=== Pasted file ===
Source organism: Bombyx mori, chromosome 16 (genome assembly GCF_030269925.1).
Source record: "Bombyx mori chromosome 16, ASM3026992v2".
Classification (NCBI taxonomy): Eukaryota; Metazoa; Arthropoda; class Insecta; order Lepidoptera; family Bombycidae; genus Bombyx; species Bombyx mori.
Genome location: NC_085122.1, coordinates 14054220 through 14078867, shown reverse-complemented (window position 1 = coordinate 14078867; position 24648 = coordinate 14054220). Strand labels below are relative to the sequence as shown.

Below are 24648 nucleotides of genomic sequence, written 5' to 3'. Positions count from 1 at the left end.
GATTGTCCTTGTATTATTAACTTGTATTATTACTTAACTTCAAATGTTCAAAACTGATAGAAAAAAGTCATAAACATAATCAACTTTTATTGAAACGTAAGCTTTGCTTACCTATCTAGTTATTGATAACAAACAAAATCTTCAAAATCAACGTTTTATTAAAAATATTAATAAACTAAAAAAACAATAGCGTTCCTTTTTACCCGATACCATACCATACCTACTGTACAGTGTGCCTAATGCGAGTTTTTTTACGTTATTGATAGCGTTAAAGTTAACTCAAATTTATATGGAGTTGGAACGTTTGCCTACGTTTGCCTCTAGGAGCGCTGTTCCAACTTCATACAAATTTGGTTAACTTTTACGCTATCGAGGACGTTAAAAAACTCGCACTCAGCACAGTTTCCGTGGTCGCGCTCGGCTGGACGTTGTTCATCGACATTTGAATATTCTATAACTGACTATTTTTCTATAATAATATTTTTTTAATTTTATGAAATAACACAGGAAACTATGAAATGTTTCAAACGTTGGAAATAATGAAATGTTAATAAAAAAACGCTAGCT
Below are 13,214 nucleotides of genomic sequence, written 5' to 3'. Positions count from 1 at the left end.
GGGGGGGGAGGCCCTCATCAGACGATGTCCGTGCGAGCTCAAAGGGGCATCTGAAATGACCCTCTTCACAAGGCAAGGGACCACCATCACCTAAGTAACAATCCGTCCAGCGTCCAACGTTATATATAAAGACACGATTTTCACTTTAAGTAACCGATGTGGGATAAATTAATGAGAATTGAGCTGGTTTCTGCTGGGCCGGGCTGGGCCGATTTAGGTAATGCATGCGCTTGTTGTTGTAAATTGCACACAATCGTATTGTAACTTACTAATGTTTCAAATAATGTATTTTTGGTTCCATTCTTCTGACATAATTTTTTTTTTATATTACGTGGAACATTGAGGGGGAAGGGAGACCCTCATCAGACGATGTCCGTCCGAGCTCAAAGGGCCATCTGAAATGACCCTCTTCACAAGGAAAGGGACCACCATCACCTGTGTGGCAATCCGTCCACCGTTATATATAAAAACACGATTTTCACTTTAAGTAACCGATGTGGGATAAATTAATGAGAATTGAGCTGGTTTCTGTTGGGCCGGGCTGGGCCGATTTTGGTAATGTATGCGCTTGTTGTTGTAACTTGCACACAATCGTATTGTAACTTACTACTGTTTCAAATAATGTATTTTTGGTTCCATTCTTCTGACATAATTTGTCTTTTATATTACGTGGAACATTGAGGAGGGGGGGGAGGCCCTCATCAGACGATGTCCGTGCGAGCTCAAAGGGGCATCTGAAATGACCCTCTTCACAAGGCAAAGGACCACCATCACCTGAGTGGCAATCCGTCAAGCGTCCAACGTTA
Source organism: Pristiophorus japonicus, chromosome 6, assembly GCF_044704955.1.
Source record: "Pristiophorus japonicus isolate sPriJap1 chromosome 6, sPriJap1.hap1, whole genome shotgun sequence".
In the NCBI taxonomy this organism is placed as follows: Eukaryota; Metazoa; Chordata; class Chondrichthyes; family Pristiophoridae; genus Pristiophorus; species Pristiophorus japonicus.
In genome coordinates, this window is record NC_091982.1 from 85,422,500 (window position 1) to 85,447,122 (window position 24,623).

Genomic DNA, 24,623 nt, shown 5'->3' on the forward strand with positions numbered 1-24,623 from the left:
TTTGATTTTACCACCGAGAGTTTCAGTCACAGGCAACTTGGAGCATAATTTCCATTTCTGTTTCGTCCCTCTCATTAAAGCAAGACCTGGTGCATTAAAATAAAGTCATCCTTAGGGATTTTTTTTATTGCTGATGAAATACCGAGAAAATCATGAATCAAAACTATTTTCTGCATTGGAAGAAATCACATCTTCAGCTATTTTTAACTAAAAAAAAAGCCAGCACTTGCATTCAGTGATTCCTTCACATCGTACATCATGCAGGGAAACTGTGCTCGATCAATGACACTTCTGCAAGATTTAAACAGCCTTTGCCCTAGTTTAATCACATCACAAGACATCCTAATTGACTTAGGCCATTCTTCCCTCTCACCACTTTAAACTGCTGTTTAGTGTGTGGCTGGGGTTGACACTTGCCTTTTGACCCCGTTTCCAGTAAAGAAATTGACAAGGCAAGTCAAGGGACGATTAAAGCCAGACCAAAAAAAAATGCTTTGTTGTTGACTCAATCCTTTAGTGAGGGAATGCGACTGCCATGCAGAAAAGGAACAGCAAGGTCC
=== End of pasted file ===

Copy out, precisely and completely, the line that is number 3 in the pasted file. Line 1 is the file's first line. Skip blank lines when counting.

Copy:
Classification (NCBI taxonomy): Eukaryota; Metazoa; Arthropoda; class Insecta; order Lepidoptera; family Bombycidae; genus Bombyx; species Bombyx mori.